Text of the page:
Upon getting back to the chateau, we laid out by the pool, had some more wine (I could actually enjoy some now since I didn’t have to worry about wandering 6 inches too far on the road and dropping off a cliff), and got ready for the wedding. Oh yeah there’s one small detail about pulling back up to the chateau when we got back there: there was a red-carpet laid out about 300-feet long all on the dirt driveway leading up to the entrance. I told Keys it was about time he recognized there was some American royalty in the house and that he didn’t have to go to those lengths for me but I still appreciated it. It was at this point that I jokingly wondered if he would be riding up the red carpet on a white horse. Ok I wasn’t joking.
Once it was time for the wedding, we got all dolled up (that’s Butler NJ-speak for a suit) and headed out there. We had a little [more] wine, marveled at the gorgeous setup of the wedding (2 nice flower pillars with the red carpet behind them and vineyards and rolling hills in the background), and soaked it all in. The ceremony was really touching and they meshed the 2 different cultures and religions together beautifully. I was 1 seamless ceremony with 2 traditions, and not the other way around. The bride’s dress was absolutely beautiful (this is not to say I am a dress aficionado by any stretch. In fact, I think all brides’ dresses are beautiful so my opinion may not carry a lot of weight here. However, my wife and the other ladies she made friends with all gushed about it so I think that gives it a lot more credence then my own word). Another side note: I thought the pastor did a very nice job with the whole thing. He had a very sincere speech/homily and was able to speak some parts in German so both families could understand it. But Keys, I hope you did notice that the dude was a dead ringer for John Kruk. Really, I thought you flew in the Krukster from the Baseball Tonight set in Bristol for the wedding. At least he must have been some long lost relative.
The wedding ceremony transitioned to a gorgeous reception with seating set up in the outdoor courtyard of the Chateau. There was a ton of dancing, great food, and plenty of laughs and smiles all around. It’s really amazing how you can tell when two people are genuinely so happy and their families feel the same way. It really just makes the whole event. Another cool thing about European weddings is that they do not shut down at 11pm or midnight like over here. I think we made it to about 2am and were being mocked for “turning in early”. Basically I had gotten less sleep in 2 days than since senior year in college when we’d go right from Foxwoods to 8am religious studies class and I was being mocked for it!
The next morning was a nice brunch at the chateau with everyone hanging around, relaxing, and telling stories from the night before. I was thrilled to be able to see my boy Keys again and spend some time more with him and his new bride. After the brunch, we decided to take a quick trip to Saint Tropez and see the beautiful beach and town. I had mentioned that the roads heading to TourTour were bad, but it’s because I hadn’t yet seen these roads. When I say we were driving through the mountains, man I mean we drove through mountains. Over them, around them, under them…this was crazy driving. The weather wasn’t the best that day so we didn’t get the full effect of the town but you could still get a good feel for it. It’s a really gorgeous town on the waterfront with some big boats in the harbor and tons of shopping to do. Basically, you need to be a player to roll there in style so needless to say I was not rolling in style.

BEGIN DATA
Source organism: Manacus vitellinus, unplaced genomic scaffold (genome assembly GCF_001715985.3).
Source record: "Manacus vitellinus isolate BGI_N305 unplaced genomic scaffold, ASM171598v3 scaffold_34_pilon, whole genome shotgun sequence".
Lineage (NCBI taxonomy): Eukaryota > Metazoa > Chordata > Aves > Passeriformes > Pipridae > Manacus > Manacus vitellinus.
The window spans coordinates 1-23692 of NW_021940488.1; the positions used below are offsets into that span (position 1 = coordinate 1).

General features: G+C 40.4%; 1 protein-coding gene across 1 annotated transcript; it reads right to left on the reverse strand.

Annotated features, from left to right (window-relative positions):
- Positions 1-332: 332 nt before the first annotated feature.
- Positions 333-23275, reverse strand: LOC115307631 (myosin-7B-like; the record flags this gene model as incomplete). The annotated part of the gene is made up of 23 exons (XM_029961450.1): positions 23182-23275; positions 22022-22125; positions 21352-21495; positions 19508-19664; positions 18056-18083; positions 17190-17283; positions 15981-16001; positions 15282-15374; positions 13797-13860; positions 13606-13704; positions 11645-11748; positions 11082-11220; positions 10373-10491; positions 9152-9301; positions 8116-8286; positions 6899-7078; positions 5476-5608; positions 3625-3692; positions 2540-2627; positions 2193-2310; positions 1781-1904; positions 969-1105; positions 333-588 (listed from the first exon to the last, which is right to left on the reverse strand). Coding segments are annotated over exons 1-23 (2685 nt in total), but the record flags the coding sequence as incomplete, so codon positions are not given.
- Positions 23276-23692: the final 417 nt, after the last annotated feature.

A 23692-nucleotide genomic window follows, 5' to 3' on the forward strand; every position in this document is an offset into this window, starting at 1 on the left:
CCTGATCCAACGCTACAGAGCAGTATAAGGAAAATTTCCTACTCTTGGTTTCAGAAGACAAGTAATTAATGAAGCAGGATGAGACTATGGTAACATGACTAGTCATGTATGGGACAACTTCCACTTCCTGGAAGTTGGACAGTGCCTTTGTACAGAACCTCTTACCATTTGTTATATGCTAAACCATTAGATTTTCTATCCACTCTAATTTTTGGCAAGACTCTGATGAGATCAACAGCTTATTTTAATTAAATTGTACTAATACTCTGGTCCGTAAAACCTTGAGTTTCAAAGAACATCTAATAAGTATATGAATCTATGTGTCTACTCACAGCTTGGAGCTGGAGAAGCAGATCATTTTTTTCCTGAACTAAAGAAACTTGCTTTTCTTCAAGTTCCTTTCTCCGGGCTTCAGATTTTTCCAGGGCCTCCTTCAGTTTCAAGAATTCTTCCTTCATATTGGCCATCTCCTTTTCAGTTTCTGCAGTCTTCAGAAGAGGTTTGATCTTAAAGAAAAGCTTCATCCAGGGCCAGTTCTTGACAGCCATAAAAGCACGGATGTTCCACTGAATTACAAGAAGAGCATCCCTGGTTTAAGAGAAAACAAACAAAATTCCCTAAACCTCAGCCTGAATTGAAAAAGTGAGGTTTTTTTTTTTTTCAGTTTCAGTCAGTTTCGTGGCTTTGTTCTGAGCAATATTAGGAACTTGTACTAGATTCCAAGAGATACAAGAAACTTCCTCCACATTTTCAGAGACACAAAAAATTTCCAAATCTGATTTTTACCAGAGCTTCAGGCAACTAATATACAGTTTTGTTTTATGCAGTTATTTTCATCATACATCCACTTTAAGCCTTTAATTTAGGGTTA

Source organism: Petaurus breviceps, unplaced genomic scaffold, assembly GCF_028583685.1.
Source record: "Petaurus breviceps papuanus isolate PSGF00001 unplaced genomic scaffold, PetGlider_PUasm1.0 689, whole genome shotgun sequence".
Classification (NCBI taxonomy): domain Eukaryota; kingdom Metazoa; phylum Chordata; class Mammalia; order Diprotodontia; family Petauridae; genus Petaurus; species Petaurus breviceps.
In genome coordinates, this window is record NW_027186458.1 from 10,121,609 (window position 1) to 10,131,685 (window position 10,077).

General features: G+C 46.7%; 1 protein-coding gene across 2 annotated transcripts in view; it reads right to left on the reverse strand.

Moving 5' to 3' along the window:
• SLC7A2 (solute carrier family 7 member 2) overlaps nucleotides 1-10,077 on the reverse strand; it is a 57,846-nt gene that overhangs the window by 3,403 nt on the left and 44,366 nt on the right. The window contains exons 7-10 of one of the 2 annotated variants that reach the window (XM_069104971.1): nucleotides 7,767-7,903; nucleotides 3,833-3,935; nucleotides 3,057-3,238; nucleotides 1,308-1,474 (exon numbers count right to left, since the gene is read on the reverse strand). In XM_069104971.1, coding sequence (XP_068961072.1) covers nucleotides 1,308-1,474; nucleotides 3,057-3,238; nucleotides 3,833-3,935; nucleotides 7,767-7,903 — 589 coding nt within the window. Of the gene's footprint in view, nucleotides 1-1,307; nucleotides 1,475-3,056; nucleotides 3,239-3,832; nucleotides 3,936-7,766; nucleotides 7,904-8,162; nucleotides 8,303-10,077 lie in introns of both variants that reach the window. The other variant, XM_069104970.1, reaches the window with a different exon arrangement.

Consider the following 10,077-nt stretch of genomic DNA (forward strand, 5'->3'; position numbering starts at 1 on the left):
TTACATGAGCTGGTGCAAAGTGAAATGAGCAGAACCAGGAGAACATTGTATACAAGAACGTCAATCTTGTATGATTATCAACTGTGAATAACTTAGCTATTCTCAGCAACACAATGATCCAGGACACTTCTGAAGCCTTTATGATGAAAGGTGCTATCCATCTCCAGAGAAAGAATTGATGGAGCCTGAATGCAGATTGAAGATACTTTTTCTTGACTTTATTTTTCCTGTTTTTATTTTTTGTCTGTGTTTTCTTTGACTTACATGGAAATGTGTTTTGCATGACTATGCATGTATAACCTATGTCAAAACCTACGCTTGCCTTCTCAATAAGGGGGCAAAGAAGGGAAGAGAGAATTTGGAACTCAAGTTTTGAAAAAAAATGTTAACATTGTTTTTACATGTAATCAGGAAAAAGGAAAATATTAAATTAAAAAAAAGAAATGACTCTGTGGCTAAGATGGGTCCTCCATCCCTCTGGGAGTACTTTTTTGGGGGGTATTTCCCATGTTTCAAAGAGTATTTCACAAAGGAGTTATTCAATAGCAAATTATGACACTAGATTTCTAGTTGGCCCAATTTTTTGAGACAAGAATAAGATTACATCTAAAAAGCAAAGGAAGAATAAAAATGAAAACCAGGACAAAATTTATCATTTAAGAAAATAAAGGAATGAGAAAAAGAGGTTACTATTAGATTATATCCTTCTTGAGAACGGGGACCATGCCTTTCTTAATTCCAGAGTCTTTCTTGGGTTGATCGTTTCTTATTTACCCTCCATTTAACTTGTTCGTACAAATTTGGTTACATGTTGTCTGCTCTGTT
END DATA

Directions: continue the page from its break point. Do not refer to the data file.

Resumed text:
When we left the chateau and region on Monday morning, Keys and his new bride finally got to head out to Saint Tropez for their relaxing honeymoon. While he did provide me with in-depth details of their honeymoon week, I swore I wouldn’t disclose them in this article since some women and children might be reading it (just kidding Mrs. Keys). We ended up saying our good byes to head out on the rest of our journey. It was an amazing 3 days in an awesome location, celebrating a great occasion with a kickass party. By the way, did I mention that Keys slyly dropped that “Brad & Angelina” were staying in the chateau behind where we were? The funniest thing is that he’s a very humble guy and not a name dropper at all so it just sounded funny when he said it, but at the same time I wouldn’t have been surprised to see them drop in on the wedding with gift in hand for the couple. Much to my Mrs.’ Dismay, it didn’t happen (not sure if she wanted to meet Brad or call Angelina a home wrecker more though).
The day we left the chateau was our busiest day of the trip and even though it was hectic, it was still a blast. We drove to Cannes and I stood on the red carpeted steps where the Film Festival is held each year (2 red carpets in one trip…not too shabby). I also vowed to return as an actual invited guest one day. It also needs to be said that if anybody is going to the South of France – you must stop in Cannes. It’s got an authentic small French town feel, yet also the presence of a big city. Oh yeah, and it sits on a gorgeous beach.